In the same way, the atmosphere of college life is like peering into vignettes. We only get to see scenes and selected fragments of strangers, and even friends, as we ebb and flow through the quotidian patterns demanded of us. Class. Dining Hall. Library. Dorm. These are the spaces in which we get a glance of what the day looks like for the people around us. It’s not always the most exciting or glamorous, but it’s raw, and it’s real. And I think that candidness is what makes literary fiction worthwhile.  

So, what’s this column about? Perhaps a synopsis would not suffice. But then again, this is no piece of literary fiction.

Elizabeth Prater is a junior at Notre Dame double majoring in marketing and the Program of Liberal Studies (great books). She is interested in the cultural implications of analyzing classics and literature under a contemporary lens. When she isn’t writing, she loves playing the violin, hiking in the PNW, going to concerts with friends and offering unsolicited book recommendations. Elizabeth always appreciates hearing from readers, so feel free to reach out or @elizabethlianap on Twitter.


Red flag reading

Social media is full of comments on what books are acceptable to read. There are warnings plastered all across online platforms declaring that it is a red flag if someone likes “The Catcher in the Rye” by J.D. Salinger or “Gone Girl” by Gillian Flynn, maybe even “The Stranger” by Albert Camus. At the same time, romance novels such as the ones by Colleen Hoover can not be recommended enough. I must confess, I would much rather engage in the “red flag reading” than force myself to read a sappy love story. 

I am aware romance is by far the most popular reading genre, however, I could never find myself enjoying it. To me, these romance novels are boring and unrealistic. Of course, I am sure there are some realistic love stories in literature, but it would still not be my preferred pick. Most of these novels have characters that are stuck in a trope to appease a certain kind of reader. They are predictable and sometimes even nauseating. For a vast majority of these novels, the reader is only left to wonder whether or not the couple will end up together and in most cases I simply do not care enough. This question alone is not enough to keep me entertained.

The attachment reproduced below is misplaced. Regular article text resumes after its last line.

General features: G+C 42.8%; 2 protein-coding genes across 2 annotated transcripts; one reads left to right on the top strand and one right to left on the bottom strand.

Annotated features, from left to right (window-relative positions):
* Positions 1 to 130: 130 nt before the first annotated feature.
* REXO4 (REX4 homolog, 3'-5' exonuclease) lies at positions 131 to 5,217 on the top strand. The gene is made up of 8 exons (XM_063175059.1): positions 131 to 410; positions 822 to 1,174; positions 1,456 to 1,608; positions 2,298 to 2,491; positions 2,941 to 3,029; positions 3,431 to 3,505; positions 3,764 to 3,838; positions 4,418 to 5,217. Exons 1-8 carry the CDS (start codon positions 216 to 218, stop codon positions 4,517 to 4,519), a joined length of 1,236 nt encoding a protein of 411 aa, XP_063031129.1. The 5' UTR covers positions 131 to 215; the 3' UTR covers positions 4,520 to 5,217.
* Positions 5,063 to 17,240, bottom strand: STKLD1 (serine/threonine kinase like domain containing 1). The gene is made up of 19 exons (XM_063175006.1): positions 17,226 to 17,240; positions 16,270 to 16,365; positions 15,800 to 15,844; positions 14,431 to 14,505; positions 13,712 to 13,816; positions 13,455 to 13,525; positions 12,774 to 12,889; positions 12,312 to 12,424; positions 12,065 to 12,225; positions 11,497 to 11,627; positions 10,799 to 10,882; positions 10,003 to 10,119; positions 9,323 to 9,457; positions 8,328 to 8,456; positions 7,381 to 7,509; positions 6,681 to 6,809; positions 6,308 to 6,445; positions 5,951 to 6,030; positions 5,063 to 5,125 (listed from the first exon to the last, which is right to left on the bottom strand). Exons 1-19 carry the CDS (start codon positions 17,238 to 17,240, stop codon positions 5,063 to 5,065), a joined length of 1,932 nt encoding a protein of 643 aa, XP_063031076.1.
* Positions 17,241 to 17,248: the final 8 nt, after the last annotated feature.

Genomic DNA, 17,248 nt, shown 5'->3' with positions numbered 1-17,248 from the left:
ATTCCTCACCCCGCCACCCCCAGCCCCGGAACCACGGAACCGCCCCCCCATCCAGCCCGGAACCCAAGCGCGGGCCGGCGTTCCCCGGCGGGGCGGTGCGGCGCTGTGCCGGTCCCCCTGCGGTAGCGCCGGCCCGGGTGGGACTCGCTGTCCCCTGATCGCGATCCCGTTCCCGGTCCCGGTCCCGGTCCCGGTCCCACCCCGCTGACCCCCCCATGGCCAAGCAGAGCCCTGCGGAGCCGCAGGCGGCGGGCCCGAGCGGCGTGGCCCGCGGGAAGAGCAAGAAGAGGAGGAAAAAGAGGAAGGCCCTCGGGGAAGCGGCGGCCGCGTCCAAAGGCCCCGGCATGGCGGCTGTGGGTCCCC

This does not mean I am against all romance within literature. Clearly, my claim excludes the subplot of love stories within the “Percy Jackson” series, the “Hunger Games” series and “The Book Thief.” When it comes to the main characters involved in these romantic subplots, I do not mind the scenes in which they enter. Most of them are wholesome and interesting enough that it is worth the read. 

To clarify my point, not all romance in literature is bad. Despite the fact that two of my examples have to do with Greek Mythology and a dystopian universe, I feel as though these are more realistic. Romance should be a subplot of all life and that should be reflected in literature. I do not think that love should be the sole center of anyone’s life, which means I do not want to read a story where that seems to be the case. 

The reason I prefer books that are considered to be “red flags” is because they often include more complexity. The characters are not people who someone can easily adore and I think that brings some realism to literature. In life, personalities may not be as exaggerated as in these characters, however, they will have their own hidden secrets that you will not know until you foster a relationship. This idea of an imperfect character is interesting to me, it is fully up to the reader to decide what is forgivable or not. It is intriguing to see what other flaws readers will be able to look past, assuming there is no excuse for racism, sexism, abuse or anything within that sort of ideology. It is clear that many characters within this genre should not be idolized, making it a “red flag” when they are, however, they can be used to think critically about psychology and point of view.

The plots are also able to fall further away from set tropes. There can still be some sort of a category such as “Good for Her” novels, but it is not as predictable as when one hears of an enemies-to-lovers story. In my own personal reading, these novels have had more twists and turns to keep me more engaged than I  have been when trying to read romance novels. 

All of that being said, people should read what they want! If romance is what makes you happy, then I am happy as well and I would love to hear recommendations for romance novels that do not fall into the same categories I said I dislike. This reflection is just based on the books I have read so far in my life. I highly suggest pushing away the perceived notion and giving “red flag reading” a try.

You can contact Emma at

The views expressed in this Inside Column are those of the author and not necessarily those of The Observer.